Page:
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I find it fascinating to observe the way the Japanese play with space, prune and tend their plants and use their gardens.
While working extensively in Japan a few years ago, I took the opportunity to visit some of their amazing gardens, both traditional and modern.
When you are working with a plot just three metres by five metres or smaller, which is the size of many courtyard or dry gravel gardens, this is important. Many Japanese people now love roses and other plants that give colour, herbaceous plants especially.
There are many situations here, such as roof gardens, tiny low-maintenance spaces and basement gardens, where features of a Japanese garden would work brilliantly. Yoko has added peonies to hers, but she has used them in a more Japanese way by positioning them near her shed, so she cannot see them from her kitchen but “discovers” them when she pops down the path to her garden building.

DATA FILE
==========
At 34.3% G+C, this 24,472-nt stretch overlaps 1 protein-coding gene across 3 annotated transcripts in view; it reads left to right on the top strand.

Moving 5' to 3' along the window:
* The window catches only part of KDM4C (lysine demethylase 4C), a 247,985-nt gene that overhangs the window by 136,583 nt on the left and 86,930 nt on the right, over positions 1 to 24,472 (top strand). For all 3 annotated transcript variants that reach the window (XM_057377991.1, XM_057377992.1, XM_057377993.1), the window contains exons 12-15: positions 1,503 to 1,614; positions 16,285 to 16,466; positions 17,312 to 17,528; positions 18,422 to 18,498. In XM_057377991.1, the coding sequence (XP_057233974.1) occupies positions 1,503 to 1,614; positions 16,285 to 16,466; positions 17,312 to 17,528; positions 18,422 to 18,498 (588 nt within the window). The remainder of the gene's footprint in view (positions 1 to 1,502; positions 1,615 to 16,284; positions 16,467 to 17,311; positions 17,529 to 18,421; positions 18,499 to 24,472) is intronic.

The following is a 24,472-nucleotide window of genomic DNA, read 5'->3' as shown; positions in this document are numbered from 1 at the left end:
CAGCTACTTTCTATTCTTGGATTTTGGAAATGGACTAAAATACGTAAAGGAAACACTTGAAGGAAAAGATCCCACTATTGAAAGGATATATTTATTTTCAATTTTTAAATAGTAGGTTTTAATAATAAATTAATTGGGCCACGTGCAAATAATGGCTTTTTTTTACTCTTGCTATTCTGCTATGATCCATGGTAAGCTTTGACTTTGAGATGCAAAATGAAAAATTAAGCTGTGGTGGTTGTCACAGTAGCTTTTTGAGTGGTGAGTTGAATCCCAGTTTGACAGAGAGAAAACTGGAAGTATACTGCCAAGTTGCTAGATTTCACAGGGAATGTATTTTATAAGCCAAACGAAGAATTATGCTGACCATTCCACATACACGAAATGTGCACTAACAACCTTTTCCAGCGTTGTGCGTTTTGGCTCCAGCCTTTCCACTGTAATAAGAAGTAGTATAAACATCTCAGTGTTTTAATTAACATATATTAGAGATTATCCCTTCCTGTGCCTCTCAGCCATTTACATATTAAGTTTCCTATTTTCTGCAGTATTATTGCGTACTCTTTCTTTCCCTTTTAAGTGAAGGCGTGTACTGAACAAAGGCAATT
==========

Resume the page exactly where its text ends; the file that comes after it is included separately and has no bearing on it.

These gardens are designed to be walked around, enabling you to admire a series of framed views, and you can stand back and glimpse the bridge from various cleverly sited points.
In a smaller space, a simple, large flat stone would be used to get over water, real or imaginary, wet or dry.
This is a specialised job for professionals and is expensive.
The winding path, too, with its curvy route rather than going directly from A to B, is more Japanese. Previously, gardens were often designed to be viewed (or walked through on certain routes) and not physically used.